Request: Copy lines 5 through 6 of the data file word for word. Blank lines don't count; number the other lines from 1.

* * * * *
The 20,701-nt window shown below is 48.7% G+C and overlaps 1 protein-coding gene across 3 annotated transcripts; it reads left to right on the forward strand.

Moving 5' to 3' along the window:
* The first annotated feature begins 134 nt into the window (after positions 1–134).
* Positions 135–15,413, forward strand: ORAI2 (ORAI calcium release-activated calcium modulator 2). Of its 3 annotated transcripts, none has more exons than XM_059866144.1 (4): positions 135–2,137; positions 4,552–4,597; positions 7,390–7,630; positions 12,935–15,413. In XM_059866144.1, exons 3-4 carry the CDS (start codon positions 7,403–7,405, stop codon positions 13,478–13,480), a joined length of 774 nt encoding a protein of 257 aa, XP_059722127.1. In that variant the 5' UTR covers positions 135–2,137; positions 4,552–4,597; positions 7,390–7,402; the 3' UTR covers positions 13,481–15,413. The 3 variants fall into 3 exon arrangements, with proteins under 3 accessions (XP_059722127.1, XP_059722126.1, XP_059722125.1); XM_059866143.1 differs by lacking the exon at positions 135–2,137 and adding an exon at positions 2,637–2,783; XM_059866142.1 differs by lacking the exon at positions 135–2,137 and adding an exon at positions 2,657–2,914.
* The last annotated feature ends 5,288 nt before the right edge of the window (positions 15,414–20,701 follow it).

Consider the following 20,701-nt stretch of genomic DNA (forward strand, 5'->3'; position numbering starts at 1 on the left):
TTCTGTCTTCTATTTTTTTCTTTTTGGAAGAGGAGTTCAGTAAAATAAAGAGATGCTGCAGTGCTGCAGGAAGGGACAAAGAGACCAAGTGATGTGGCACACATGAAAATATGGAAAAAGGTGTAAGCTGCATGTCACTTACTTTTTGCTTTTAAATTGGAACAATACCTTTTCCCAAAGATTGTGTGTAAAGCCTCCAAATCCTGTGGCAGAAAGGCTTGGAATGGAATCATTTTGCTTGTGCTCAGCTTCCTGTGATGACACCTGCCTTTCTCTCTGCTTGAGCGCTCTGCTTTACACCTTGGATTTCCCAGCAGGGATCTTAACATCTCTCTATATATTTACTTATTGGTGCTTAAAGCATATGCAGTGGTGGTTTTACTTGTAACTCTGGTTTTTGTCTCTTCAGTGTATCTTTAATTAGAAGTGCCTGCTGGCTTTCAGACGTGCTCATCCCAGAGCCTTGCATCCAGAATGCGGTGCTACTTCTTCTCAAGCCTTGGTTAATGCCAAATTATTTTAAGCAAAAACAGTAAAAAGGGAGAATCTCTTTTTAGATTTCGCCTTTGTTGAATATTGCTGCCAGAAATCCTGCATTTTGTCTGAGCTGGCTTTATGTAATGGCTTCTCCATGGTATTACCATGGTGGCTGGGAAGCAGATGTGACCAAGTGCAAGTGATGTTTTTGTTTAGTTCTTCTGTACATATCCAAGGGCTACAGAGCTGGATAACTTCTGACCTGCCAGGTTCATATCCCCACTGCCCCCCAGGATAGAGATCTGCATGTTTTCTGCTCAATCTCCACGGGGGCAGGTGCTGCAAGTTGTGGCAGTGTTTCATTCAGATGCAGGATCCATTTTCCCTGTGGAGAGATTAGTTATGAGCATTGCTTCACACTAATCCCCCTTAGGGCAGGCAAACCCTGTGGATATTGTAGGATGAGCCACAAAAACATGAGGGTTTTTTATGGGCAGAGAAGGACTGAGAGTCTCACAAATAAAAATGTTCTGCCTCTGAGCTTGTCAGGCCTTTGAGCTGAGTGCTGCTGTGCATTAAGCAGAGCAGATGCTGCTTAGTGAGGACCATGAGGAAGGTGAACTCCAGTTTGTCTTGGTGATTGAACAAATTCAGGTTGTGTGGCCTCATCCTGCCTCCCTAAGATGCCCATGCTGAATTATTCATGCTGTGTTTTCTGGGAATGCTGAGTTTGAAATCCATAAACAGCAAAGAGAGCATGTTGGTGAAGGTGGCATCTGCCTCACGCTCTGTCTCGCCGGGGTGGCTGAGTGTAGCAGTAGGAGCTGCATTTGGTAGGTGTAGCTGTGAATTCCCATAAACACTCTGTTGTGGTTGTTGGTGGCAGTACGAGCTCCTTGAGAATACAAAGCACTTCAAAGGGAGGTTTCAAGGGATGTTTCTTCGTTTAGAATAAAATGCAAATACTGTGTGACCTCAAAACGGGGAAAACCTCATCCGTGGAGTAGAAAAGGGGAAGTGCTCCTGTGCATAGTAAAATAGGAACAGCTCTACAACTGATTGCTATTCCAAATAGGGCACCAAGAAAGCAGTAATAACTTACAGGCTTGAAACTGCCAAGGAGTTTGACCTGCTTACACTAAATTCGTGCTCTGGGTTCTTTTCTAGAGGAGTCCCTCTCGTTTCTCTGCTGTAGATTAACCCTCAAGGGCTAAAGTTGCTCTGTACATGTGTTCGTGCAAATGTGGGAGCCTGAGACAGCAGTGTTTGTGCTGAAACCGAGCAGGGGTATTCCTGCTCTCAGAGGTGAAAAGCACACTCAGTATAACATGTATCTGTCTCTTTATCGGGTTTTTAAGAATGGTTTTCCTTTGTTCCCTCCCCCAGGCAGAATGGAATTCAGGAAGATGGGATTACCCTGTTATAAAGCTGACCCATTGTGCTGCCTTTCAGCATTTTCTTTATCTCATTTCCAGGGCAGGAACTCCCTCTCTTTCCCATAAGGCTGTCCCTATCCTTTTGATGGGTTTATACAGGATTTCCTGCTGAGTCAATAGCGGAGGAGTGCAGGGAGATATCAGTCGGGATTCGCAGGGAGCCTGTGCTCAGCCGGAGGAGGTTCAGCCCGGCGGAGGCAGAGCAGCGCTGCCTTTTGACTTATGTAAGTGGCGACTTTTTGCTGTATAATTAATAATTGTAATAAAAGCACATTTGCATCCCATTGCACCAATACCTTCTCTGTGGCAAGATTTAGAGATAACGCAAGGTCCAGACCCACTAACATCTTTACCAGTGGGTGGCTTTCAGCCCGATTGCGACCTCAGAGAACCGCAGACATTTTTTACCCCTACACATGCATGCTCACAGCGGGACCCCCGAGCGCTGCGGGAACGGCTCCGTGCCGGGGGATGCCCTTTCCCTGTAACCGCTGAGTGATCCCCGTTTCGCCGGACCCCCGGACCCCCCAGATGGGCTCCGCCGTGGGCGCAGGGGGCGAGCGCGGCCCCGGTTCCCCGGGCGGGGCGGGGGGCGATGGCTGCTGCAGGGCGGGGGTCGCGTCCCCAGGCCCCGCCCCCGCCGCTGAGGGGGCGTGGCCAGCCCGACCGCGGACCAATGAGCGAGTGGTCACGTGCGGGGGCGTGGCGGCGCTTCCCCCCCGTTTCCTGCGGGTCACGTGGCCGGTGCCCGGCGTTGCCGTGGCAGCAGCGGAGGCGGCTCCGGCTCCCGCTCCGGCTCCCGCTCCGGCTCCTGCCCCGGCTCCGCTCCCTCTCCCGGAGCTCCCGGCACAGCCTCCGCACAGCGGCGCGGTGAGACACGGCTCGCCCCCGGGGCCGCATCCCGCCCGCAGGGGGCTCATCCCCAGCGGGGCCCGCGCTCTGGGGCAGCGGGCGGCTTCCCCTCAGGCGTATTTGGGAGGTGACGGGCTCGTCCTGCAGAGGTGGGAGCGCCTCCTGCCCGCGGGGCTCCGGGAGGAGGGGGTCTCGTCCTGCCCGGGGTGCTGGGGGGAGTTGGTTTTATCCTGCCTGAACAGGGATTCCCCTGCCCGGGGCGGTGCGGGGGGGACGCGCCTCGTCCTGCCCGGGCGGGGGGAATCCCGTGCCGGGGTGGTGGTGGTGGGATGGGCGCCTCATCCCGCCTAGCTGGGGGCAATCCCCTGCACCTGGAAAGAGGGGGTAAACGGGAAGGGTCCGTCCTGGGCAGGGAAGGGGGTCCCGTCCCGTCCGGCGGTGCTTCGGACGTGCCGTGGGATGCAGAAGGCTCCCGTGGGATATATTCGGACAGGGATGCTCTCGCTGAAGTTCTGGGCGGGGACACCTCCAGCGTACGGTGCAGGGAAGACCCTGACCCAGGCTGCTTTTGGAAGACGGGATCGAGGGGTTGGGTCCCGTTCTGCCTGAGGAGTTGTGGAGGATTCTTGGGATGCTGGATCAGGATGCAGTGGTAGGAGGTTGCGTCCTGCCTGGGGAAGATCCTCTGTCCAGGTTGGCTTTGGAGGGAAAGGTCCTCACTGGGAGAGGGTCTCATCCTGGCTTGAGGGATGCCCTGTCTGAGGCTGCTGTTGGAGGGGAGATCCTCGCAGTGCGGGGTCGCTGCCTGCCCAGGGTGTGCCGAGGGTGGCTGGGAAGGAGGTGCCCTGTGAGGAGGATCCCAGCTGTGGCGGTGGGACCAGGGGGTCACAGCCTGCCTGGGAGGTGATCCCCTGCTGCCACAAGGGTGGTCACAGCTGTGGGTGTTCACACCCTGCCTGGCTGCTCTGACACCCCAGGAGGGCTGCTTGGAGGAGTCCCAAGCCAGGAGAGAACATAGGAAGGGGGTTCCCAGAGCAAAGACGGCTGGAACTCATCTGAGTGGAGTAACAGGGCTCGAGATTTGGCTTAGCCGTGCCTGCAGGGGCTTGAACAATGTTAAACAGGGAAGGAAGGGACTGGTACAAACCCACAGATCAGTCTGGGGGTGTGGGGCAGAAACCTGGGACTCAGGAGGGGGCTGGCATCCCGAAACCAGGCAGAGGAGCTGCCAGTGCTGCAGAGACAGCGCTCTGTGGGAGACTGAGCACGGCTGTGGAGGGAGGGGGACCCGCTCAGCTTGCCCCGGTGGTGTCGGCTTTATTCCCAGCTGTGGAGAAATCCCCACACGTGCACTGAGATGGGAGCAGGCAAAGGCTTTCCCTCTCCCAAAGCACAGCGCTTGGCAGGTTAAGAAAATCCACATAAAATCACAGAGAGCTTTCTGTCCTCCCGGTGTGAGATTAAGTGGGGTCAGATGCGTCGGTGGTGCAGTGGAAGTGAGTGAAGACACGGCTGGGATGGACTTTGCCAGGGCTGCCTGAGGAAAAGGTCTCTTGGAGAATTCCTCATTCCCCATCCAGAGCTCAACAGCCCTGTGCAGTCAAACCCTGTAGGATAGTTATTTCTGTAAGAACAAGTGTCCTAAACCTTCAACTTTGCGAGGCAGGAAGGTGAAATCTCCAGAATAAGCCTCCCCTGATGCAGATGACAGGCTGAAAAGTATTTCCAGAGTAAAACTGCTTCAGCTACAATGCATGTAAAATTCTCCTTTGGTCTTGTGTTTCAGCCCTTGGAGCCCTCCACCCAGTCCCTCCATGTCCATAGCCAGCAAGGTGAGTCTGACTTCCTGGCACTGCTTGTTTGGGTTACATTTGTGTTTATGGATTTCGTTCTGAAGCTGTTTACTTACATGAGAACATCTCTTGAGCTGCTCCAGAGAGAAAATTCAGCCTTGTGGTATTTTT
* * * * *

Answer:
* The last annotated feature ends 5,288 nt before the right edge of the window (positions 15,414–20,701 follow it).

Consider the following 20,701-nt stretch of genomic DNA (forward strand, 5'->3'; position numbering starts at 1 on the left):